The movie won big trophies at the Academy Awards – including Best Picture, Best Director, Best Actor, Best Actress, and Best Adapted Screenplay. And because of that, people might question whether or not it’s a horror movie. Granted, there was a thin line between thriller and horror that is typical in early 1990s horror films. Plus, the crime procedural nature of the movie makes it more ambiguous. However, this is a movie about a young FBI agent-trainee who seeks the assistance of the imprisoned serial killer/cannibal to track down another serial killer, who makes a “woman suit” out of his female victims’ corpses. Doesn’t the premise sound horror enough to you?

4) Candyman (1992)

Candyman was based on Clive Barker’s short story The Forbidden. Directed and produced by Bernard Rose, this chilling and nasty tale of urban terror introduced us one of the best boogeymen in the horror film history. Tony Todd fits the movie’s titular role like a glove – it is tragic and timeless. He manages to be both terrifying and charismatic at the same time. The crude urban setting of the Cabrini-Green housing developments lends a unique and refreshing take to the slasher horror aesthetic. Not to mention that it delivers one of the best horror film endings.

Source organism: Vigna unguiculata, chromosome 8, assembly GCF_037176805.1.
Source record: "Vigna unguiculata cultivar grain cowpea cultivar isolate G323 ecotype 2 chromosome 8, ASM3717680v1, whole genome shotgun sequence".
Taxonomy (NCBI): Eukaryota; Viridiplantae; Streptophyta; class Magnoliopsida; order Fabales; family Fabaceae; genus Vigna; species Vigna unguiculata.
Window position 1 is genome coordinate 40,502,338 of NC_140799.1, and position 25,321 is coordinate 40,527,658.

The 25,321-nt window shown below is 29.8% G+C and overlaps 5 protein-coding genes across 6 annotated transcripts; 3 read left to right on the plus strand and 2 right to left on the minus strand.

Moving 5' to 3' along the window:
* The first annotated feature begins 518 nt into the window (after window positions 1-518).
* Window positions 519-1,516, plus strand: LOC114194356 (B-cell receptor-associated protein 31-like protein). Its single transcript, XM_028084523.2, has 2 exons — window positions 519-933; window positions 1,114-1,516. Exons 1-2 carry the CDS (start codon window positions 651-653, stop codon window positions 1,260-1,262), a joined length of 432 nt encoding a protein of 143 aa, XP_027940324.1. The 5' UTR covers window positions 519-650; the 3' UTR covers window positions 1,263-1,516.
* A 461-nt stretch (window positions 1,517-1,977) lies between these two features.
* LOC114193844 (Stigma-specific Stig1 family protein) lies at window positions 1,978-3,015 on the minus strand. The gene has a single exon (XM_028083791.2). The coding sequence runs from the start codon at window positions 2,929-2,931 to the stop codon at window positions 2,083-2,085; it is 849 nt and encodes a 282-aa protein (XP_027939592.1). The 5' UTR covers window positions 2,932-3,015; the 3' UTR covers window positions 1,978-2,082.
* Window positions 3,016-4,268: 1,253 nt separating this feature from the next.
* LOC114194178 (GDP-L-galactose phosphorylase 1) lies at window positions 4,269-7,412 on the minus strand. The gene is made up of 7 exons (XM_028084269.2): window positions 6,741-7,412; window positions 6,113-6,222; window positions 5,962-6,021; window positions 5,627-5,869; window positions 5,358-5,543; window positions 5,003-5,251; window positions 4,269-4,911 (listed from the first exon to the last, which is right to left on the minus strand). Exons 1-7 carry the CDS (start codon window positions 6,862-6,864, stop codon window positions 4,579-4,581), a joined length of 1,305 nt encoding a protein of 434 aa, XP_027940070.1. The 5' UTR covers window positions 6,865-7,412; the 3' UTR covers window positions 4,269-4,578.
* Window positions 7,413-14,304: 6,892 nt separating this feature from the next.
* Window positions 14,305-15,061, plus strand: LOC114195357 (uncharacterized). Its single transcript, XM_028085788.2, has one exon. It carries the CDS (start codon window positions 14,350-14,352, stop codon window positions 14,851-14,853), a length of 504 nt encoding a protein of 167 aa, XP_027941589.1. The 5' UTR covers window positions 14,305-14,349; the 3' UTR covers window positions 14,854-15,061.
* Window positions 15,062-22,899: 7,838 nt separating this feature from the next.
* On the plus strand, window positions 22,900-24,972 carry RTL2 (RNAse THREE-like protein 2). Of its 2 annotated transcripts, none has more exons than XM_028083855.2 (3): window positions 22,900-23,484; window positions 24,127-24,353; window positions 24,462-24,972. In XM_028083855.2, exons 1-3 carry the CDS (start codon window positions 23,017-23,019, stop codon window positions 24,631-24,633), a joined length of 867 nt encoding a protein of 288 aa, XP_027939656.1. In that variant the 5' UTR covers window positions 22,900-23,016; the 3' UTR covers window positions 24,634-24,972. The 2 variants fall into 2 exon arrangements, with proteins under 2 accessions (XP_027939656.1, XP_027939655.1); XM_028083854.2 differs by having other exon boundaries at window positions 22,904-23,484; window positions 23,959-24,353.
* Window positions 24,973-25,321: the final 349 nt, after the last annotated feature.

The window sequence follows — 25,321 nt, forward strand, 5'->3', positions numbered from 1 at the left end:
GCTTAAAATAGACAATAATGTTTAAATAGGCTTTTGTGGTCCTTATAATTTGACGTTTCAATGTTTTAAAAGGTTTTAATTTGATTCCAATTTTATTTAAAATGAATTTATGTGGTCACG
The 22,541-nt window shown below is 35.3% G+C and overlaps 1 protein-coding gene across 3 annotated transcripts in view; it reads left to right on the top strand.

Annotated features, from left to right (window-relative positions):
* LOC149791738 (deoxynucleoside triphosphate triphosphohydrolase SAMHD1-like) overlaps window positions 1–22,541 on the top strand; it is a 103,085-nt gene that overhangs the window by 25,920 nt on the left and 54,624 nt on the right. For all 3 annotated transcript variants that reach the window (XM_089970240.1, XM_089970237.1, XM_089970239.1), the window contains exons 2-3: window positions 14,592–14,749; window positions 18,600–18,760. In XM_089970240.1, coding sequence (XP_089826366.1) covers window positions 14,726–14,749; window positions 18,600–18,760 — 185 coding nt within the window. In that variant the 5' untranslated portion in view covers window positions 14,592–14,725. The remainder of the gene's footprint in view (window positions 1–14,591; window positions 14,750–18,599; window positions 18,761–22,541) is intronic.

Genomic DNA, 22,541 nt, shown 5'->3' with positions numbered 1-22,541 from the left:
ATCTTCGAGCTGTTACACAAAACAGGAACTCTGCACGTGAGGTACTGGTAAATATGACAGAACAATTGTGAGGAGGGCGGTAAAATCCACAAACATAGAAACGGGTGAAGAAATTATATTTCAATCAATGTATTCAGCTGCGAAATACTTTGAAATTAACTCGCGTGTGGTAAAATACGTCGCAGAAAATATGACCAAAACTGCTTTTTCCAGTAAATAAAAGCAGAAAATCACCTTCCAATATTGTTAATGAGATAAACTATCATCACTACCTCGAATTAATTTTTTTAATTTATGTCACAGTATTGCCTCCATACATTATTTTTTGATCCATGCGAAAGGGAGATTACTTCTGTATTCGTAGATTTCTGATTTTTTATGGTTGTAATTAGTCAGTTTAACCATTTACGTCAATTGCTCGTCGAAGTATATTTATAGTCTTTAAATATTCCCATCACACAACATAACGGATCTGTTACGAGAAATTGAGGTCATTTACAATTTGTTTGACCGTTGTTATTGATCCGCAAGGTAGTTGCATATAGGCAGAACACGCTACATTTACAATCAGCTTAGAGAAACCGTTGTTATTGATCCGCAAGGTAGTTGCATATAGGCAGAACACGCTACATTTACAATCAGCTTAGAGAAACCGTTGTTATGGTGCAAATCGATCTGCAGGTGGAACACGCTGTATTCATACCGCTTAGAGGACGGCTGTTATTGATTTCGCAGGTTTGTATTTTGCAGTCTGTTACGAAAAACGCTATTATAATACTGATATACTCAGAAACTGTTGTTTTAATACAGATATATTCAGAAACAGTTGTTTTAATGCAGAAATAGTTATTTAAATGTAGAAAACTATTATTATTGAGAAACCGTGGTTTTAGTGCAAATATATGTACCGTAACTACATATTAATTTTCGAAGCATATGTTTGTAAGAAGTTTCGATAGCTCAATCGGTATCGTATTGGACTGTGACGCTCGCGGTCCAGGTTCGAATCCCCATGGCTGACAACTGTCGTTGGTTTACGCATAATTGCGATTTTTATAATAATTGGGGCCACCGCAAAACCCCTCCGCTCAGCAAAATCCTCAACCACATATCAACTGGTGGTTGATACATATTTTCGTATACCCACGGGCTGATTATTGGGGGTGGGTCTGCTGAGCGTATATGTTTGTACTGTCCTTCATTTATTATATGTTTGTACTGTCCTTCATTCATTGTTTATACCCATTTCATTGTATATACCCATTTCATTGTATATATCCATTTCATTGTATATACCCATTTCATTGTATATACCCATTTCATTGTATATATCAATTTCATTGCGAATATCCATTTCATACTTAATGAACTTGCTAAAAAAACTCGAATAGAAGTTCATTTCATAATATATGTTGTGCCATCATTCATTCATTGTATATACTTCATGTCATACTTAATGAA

5) Misery (1990)

Misery might have created a new nightmare for every writer – the fear of being kidnapped and held captive by a maniacal fan. That’s horrific enough. Rob Reiner helmed this celluloid adaptation of Stephen King’s novel of the same name – and since Reiner is primarily known for directing comedies, this results in a flawless blend of horror and pitch-black humor. Kathy Bates’ Oscar-winning performance as the number one fan of James Caan’s bedridden novelist is terrifying enough to earn this film a place here on this list.

6) Scream (1996)

Scream (and the rest of the films in the franchise) became a massive success at the box office and made slasher films more mainstream. There are many reasons for that – it is campy, utterly meta in its use of references to other horror flicks, plus it boasts an attractive cast. It stars Neve Campbell as the teenager stalked by a murderer, and has a solid supporting cast: David Arquette, Courteney Cox, Rose McGowan, and Drew Barrymore.